They were crossing the asphalt in leaps and bounds that defied human physicality. As much as my fifteen-year-old brain could do so, I calculated the trajectory between the Crazies and the cars behind us. Grant and I were safe, as well as Steven and Bralin, but unless a miracle happened…
“Take a left! A left!” Grant screamed, obviously realizing the same thing I had, “At the intersection, take a left!”
In the rear view mirror, I could see Theo yanking his wheel left, smashing through a stop sign and skidding across sidewalk over a street corner onto another street. The first line of Crazies entered the view on the mirror, and my stomach both sank and leaped into my throat. Adam and Tegan wouldn’t be so lucky.
Neither would Holden and Hope.
“No,” I whispered to myself.
Adam also screamed across the sidewalk, and as two Crazies leaped at the broadside of his car, I involuntarily gasped. The Crazies slammed into the driver’s window and the back of the car, both leaving behind an audible thumping noise, but not threatening the two inside in any way. They fell to the asphalt harmlessly.
Holden was the last to follow. His truck was large, with wide hips and a grill, but I wasn’t sure how much it could take. He threw the wheel as far left as it would go as he neared the intersection, at the same moment the wave of Crazies bowled into the right side of the vehicle. I bit my tongue as the right wheels visibly lifted some feet off the ground, and several Crazies found themselves beneath the black rubber, before the lurching of the tires hitting hard bodies righted the truck again. I heard dozens of metallic thuds as the Crazies threw themselves at the hard mass as the truck skidded onto the road on the left, leaving my view completely.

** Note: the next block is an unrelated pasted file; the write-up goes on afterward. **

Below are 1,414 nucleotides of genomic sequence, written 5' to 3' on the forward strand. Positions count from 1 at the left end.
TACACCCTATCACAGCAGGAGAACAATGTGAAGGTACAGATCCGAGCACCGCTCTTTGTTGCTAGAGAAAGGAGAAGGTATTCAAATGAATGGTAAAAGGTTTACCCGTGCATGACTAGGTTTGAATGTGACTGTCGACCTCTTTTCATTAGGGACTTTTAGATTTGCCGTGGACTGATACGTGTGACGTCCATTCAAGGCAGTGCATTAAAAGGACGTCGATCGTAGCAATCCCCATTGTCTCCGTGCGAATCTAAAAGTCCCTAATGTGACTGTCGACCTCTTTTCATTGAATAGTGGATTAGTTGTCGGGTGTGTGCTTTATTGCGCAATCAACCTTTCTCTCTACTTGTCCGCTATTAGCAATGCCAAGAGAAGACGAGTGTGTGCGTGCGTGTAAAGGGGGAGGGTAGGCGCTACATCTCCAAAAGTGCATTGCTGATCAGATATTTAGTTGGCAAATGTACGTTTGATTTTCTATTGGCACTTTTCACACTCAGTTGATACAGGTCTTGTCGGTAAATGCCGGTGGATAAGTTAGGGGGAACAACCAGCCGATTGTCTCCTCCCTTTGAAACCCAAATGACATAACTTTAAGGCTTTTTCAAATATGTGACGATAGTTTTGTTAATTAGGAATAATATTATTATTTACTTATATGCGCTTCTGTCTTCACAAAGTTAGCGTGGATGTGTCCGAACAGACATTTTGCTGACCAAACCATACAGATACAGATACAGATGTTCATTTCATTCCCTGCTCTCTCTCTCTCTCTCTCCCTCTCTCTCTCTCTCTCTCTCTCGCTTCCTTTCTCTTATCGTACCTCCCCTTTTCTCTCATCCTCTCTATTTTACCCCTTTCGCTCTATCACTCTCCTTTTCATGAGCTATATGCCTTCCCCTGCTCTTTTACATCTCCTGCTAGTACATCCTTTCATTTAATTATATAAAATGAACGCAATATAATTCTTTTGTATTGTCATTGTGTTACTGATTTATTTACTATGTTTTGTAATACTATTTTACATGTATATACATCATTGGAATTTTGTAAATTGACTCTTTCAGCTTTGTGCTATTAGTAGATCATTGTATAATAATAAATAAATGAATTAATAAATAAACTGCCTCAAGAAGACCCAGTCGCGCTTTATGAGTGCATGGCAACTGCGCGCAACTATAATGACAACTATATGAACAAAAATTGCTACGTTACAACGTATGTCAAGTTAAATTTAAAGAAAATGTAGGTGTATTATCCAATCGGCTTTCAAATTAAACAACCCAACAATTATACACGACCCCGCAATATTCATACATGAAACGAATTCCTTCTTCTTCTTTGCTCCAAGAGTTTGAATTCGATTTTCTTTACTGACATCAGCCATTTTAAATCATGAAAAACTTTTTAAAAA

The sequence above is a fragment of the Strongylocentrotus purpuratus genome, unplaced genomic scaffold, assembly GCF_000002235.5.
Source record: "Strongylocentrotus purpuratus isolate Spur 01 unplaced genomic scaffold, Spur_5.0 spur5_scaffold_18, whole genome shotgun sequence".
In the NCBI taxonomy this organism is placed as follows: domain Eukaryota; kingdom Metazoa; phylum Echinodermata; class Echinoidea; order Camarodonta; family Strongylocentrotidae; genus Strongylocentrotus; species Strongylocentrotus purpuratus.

At least twenty Crazies were lying on the road, over half of them still trying to get to their feet. The rest followed the convoy, still screaming, still running faster than I’d ever seen any human run.
I stared until Grant turned a corner, and then sank back into my seat, fighting tears that were burning behind my eyes. Don’t cry in front of Grant, don’t cry in front of Grant, don’t cry in front of Grant.
I locked my eyes directly in front of the Escalade. Neither Grant or I spoke until we reached the foot of Big Mountain, and the hotel was in sight. Grant picked up the mouthpiece for the radio.
“We’ll wait here until the sun goes down.”
“Got it.” Steven replied.
Grant passed the hotel and parked horizontally across the trail that led to our village. Steven parked behind him. The two exited their cars, and spoke to one another briefly, before Bralin joined and the three sat on the ground, their backs to an overturned log. I stayed in the car, wiping my wet cheeks and trying desperately to get my breathing under control.
Without thinking, I crawled into the back seat, fell into the fetal position, and let the tears come.
YOU ARE READING
The world has been ravaged by an unknown disease that everyone has begun to call either the "Plague" or the "Crazies Virus". It turns anyone and anything it infects into savage beasts. Small survivor camps have sprung up across the world. One exi...